An incident that took place on October 27 in Idlib, when a school came under attack, is being built up. The allegations are directed primarily at Russia and Syria. We are accused of airstriking the school. In response to these allegations, the Defence Ministry distributed information with facts (it is available) refuting these assertions and showing that this planted story was fabricated. I would also like to point out that on the same day, October 27, a school in western Aleppo was hit by a mine and a gas cylinder that came from eastern Aleppo. At the same time, the humanitarian corridor, which was opened near the school, came under attack by militants from eastern Aleppo. Twelve civilians were killed and 20 injured. It is impossible to alter or distort this information in any way. Incidentally, our reporters visited the area. They recorded evidence of an absolutely inhuman crime that was committed by militants from eastern Aleppo. All of this must be thoroughly investigated. By the way, it is also necessary to investigate the September 19 attack on the aid convoy to eastern Aleppo. At that time it was also alleged that this was done by Russian or Syrian aviation. However, the investigation that has at last been announced should take into account one important factor that is related to UN aid agencies: The moment the convoy started moving (and it had been prepared very thoroughly) it transpired that it was not accompanied by UN representatives, although in the past, officials from UN aid agencies always accompanied them. We are wondering whether that was accidentally. UN officials say they were unable to accompany the convoy for purely bureaucratic reasons. No doubt, this fact should be taken into account when establishing what really happened to the convoy on September 19.
Nevertheless, Russia and Iran welcome the Syrian leadership’s commitment, which was reaffirmed today, to continue and even expand cooperation with the UN in addressing humanitarian issues. We believe that UN representatives should act impartially, without succumbing to media provocations, as befits representatives of an international agency.
We also reaffirmed our readiness, through joint efforts, to do all we can in the fight against terrorists in Syria and outlined an array of steps to be taken in the near future, above all, in intensifying the fight against ISIS and Jabhat al-Nusra terrorists, and, as I said, provide humanitarian aid to the population. Unfortunately, I have to repeat that many outside players are using the humanitarian problems of the Syrian people for self-promotion, serving their own ends, including their financial interests, at the expense of the Syria crisis.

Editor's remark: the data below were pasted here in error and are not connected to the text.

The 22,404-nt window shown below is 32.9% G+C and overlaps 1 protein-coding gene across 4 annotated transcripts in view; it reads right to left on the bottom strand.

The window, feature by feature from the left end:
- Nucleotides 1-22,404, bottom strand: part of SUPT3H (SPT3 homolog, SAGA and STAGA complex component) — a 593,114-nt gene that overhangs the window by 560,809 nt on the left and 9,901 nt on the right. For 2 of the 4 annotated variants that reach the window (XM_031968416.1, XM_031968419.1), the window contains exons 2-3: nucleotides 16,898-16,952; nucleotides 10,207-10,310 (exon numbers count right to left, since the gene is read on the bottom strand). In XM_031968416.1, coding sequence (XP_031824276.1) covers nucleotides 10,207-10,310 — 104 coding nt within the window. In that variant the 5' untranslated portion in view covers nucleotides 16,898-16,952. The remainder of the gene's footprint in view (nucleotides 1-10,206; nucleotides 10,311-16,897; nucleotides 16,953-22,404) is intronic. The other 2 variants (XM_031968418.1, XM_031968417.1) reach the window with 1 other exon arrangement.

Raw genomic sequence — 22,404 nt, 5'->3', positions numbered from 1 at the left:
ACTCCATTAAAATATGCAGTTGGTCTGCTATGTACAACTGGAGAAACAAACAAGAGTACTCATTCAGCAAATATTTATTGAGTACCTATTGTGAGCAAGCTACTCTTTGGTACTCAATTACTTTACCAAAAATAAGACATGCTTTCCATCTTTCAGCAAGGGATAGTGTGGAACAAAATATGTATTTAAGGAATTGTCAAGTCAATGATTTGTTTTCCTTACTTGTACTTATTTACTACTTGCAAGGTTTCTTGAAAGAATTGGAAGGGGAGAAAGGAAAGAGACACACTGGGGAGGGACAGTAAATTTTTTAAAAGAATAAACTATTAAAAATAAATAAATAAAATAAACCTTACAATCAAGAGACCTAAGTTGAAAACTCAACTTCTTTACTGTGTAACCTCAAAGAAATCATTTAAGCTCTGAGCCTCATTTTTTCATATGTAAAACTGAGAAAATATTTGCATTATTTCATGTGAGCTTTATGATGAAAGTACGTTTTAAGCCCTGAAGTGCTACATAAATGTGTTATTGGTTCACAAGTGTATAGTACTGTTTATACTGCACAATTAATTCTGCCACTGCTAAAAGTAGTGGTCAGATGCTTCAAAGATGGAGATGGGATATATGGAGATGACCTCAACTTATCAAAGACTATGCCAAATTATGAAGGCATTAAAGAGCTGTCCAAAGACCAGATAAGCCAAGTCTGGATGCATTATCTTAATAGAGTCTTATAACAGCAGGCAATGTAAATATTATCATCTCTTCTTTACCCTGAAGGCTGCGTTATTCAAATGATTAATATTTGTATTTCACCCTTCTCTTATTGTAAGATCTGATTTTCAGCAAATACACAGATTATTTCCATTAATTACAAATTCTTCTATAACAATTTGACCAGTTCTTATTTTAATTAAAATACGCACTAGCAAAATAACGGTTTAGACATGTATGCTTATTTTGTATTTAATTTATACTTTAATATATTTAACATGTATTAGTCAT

We also exchanged opinions on the situation in neighbouring Iraq, where the so-called international anti-ISIS coalition has mounted an operation to free Mosul. We are interested in taking measures, together with our Iraqi colleagues, to prevent the escape of terrorists from Mosul to Syria with their arms and heavy equipment, which will, of course, seriously aggravate the situation in Syria. We consider it important to prevent this. We will take up the issue with the Americans and other members of their coalition. Terrorists must not be allowed to get away and move into Syria.
As I said, there were also two bilateral meetings with our colleagues in the course of which we discussed our relations and reaffirmed our mutual interest in furthering political, economic, humanitarian, and security cooperation. We commend the regular contacts between our countries’ leadership. We also addressed the implementation of the agreements that were reached between President Vladimir Putin and Syrian President Bashar al-Assad during the Syrian leader’s visit to Russia and during a recent telephone conversation. Iranian Foreign Minister Mohammad Javad Zarif and I discussed the implementation of the decisions that had been coordinated during the recent meeting between President Putin and Iranian President Hassan Rouhani in Baku on August 8.
We are going to have important bilateral events. In November, there will be a meeting of the Intergovernmental Commission on Trade and Economic Cooperation between Russia and Syria and in December, a meeting of the Russian-Iranian Commission on Trade and Economic Cooperation and the Russian-Iranian Commission on Scientific and Technological Cooperation.
I believe that our busy agenda today has allowed us to address the most topical aspects of bilateral relations between Russia and Iran and Russia and Syria, as well as the most pressing issues related to the settlement of the situation in and around Syria. I am grateful to my colleagues for coming to Moscow. I believe that this format has proved its worth, and we will continue to use it.
Question (addressed to all ministers): Very intensive talks took place today. Various issues were discussed. What coordination of action did you agree on in order to prevent the supply of arms and military equipment to terrorist groups so that the United States and a number of Arab states commit to stop providing military assistance to these groups?
Sergey Lavrov (adds after Mohammad Javad Zarif): There are political aspects here and there are practical aspects that fall within the purview of the military. First of all, stopping any and all support for terrorists. This is not somebody’s whim but the demand of the UN Security Council, enshrined in its resolutions. The Security Council has prohibited any support for them, including from abroad. We will insist on meeting these UN demands, including in our contact with member countries of the US-led coalition. We have corresponding channels for dialogue.
At the practical level, this is up to the military to decide, and these decisions should not always be made public. I should add that our three countries, as well as Iraq, at one time set up a joint centre in Baghdad that provides a framework for the coordination of practical approaches in the fight against terrorists. I believe that the centre has a lot to offer. Maybe it will have even more to offer than before, taking into account what we have just talked about: when there is a real danger that terrorists will be ejected from Mosul and redeployed to Syria.